Blanca Peak™ White Penstemon (Penstemon strictus) is an award-winning white-flowered selection of our native Rocky Mountain Penstemon. Large, tubular flowers are a favorite nectar source for bumblebees. Plant this easy-to-grow beardtongue for a sturdy, long-lived late-spring bloomer in your xeriscape. This beauty thrives in most well-drained soil with full sun exposure. A 2021 Plant Select® Winner. A High Country Gardens Introduction.
A soft orange-flowered selection of pineleaf beardtongue, SteppeSuns® Sunset Glow Penstemon (Penstemon pinifolius) is a native cultivar that starts flowering in late spring and attracts numerous pollinators and hummingbirds. Reminiscent of Colorado summer sunsets, its long-lasting blooms add a warm glow to dry area gardens. Finely textured evergreen foliage forms a compact mound for year-round interest.
An easy-to-grow groundcover, 'Purple Beauty' Creeping Phlox (Phlox subulata) carpets the mid-to-late spring garden with starry lavender-purple flowers. Whether you are looking for a water-thrifty addition to flow through a rock garden, or a beautiful way to highlight a spring-blooming bulb collection, 'Purple Beauty' will add pollinator-friendly, drought-tolerant spring beauty to your garden.
Arrowleaf Buckwheat (Eriogonum compositum) is a lovely Sulphur Buckwheat with large, showy clusters of creamy white or light yellow flowers and low-growing rosette of large heart-shaped leaves. Beautiful late spring blooms add playful texture to the garden. Native to the dry areas of the Pacific Northwest, this buckwheat is an essential habitat plant for butterflies, beneficial insects, and wildlife.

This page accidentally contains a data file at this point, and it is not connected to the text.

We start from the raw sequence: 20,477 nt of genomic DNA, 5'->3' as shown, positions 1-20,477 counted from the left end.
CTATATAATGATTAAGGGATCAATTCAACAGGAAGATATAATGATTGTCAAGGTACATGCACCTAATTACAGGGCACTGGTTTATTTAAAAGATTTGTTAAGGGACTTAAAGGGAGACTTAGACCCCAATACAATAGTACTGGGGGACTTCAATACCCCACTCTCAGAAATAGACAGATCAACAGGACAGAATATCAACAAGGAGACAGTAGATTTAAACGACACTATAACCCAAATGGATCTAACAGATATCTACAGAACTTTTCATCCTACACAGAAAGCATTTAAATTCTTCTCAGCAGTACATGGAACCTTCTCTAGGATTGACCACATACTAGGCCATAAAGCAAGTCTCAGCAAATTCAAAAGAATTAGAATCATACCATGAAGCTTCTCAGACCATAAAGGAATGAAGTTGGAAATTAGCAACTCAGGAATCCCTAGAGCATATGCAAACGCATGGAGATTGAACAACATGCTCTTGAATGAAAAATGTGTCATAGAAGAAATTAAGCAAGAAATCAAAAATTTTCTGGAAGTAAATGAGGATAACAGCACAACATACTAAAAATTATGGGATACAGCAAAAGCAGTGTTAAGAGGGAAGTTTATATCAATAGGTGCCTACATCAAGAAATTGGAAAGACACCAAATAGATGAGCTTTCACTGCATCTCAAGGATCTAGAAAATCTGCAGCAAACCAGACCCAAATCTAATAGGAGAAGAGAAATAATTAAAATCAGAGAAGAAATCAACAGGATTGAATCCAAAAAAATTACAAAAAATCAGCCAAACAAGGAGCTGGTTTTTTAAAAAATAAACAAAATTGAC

A native shrub from the southwestern US, Littleleaf Mountain Mahogany (Cercocarpus intricatus) features attractive silvery evergreen foliage for year-round interest and bird habitat. Its compact size and outstanding durability make it an excellent choice for hedging and xeric landscaping. In mid-spring, the shrub is covered in plumes of tiny pale flowers, which are pollinated by small native bees to create feathery seed tails that catch the afternoon light.
FlowerKisser™ Everpink Desert Willow (Chilopsis linearis) is a seedless desert willow with large, fragrant pink flowers that cover the plant all summer long. This wide-growing native tree loves heat and full sun, making it a versatile addition to hot, dry gardens. Nectar-rich blooms are highly attractive to hummingbirds. A High Country Gardens Introduction.
A showy display of bright yellow flower clusters in late summer to early fall distinguishes Giant Sulphur Buckwheat (Eriogonum umbellatum) from all others. This durable, drought tolerant shrub is especially valuable as a late season nectar source for bees and butterflies. Native to the Great Basin of the western US, this very xeric and long-lived Buckwheat can thrive for decades in your landscape.
Huge, flat-topped flower clusters create a dome of bright yellow color over the large attractive gray-green leaves of 'Little Rascal' Buckwheat (Eriogonum allenii). Blooming throughout the summer and into fall, it is highly attractive to butterflies, bees, and hummingbirds. This low-care buckwheat is more moisture tolerant than most and can be grown across much of the US when planted in full sun and well drained soils.